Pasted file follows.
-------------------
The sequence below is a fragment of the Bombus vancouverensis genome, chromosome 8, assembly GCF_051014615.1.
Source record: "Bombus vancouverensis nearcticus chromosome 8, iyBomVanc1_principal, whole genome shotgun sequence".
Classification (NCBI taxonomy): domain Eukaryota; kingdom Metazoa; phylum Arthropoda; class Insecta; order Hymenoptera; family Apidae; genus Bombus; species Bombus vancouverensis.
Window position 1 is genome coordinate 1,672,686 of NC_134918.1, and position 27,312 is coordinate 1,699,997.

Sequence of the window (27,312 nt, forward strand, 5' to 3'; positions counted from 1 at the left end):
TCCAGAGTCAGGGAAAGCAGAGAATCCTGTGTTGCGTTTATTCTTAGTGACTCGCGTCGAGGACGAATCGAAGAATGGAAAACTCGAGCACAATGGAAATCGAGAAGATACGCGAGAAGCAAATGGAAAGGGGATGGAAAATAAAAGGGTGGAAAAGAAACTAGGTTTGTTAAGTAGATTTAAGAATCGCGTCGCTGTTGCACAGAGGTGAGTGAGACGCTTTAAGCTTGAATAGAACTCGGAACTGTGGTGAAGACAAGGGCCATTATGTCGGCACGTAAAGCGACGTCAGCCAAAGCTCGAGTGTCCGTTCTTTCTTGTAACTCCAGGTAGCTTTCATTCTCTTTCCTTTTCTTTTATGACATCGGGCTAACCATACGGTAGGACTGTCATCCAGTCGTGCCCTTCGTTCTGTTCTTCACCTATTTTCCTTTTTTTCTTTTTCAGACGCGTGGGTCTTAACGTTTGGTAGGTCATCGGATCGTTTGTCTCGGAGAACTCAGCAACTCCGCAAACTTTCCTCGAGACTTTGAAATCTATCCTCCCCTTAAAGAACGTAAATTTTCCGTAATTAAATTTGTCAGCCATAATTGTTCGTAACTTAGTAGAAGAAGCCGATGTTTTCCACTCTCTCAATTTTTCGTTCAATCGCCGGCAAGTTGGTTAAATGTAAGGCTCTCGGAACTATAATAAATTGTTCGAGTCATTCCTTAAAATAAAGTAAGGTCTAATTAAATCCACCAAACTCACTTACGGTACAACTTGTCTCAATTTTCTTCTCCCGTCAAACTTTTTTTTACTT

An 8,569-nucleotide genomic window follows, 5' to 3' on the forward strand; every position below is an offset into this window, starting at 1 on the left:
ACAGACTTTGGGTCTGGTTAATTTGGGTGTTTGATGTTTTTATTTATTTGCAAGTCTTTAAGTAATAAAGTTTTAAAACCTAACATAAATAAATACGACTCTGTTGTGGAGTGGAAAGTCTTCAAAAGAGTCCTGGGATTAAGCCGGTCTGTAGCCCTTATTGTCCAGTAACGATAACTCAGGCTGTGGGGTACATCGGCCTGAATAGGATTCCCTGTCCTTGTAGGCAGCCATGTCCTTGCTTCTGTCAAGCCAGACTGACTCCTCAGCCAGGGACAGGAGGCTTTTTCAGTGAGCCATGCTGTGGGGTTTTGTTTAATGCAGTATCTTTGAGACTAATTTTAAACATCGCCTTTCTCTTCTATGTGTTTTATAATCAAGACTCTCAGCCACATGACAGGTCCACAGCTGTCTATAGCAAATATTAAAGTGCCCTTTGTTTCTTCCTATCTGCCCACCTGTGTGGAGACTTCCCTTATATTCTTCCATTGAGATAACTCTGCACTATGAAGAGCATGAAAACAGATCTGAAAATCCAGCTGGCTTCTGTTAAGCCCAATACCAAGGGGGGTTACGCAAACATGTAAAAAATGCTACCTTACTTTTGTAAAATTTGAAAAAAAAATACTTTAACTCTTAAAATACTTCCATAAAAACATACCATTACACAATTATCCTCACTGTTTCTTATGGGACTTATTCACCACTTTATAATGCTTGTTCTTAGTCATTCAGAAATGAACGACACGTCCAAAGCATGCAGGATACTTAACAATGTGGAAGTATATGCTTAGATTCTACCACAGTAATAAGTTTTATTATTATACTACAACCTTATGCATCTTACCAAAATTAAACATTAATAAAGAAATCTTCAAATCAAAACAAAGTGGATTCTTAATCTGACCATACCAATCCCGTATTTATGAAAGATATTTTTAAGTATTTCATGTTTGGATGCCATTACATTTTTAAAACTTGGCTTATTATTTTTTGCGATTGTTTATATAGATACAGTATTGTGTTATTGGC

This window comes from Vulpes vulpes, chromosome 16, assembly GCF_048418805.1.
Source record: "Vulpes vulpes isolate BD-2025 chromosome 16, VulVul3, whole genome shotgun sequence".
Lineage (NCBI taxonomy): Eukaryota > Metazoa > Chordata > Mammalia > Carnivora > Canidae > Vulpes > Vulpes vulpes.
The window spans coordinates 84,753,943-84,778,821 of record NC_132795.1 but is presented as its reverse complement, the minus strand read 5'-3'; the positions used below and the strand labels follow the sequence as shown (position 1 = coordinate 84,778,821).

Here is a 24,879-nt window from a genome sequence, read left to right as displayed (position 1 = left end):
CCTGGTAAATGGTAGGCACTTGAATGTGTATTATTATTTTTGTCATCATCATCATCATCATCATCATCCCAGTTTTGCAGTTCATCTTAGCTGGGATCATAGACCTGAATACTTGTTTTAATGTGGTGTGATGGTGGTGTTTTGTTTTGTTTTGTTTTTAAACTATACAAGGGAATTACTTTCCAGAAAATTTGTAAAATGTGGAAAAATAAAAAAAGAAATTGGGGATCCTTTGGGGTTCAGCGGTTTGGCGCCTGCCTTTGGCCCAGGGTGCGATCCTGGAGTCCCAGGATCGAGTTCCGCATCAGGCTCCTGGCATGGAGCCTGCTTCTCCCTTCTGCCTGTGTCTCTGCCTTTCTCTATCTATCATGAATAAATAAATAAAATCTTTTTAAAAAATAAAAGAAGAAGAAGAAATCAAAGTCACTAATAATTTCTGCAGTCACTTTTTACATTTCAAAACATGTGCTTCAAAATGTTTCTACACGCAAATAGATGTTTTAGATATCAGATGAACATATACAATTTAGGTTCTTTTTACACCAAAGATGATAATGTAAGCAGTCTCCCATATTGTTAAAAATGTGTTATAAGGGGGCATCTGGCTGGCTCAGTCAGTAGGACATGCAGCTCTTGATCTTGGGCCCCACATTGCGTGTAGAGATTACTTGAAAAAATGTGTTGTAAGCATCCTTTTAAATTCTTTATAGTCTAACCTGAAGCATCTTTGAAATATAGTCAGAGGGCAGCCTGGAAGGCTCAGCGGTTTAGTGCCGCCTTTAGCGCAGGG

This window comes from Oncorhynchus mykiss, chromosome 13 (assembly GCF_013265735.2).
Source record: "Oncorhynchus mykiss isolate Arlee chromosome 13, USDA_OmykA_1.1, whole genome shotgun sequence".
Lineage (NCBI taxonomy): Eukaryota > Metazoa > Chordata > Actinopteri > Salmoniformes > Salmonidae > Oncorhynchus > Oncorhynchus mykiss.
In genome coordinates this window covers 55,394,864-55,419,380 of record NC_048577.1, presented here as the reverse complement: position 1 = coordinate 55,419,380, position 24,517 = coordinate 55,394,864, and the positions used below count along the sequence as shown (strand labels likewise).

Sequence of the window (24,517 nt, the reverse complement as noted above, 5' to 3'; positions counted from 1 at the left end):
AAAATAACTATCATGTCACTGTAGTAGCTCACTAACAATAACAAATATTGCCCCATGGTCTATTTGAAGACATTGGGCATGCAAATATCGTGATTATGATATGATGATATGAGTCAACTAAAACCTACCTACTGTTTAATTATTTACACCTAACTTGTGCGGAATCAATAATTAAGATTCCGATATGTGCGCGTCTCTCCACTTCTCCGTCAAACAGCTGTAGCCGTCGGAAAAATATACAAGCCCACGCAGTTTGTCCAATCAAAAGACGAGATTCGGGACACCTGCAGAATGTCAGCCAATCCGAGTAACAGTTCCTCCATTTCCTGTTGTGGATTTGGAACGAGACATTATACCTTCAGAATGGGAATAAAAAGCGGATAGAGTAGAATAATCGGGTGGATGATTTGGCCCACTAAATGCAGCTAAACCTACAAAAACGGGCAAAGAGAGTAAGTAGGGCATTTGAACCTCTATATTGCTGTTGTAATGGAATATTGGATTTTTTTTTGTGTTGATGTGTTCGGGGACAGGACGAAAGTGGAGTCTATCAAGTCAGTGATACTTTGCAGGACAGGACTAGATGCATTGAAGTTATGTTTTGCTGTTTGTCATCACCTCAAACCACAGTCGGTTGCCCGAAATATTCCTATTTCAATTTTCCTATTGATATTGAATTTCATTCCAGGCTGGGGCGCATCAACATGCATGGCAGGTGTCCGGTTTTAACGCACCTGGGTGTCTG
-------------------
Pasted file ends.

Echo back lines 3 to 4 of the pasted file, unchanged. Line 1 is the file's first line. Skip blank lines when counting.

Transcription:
Classification (NCBI taxonomy): domain Eukaryota; kingdom Metazoa; phylum Arthropoda; class Insecta; order Hymenoptera; family Apidae; genus Bombus; species Bombus vancouverensis.
Window position 1 is genome coordinate 1,672,686 of NC_134918.1, and position 27,312 is coordinate 1,699,997.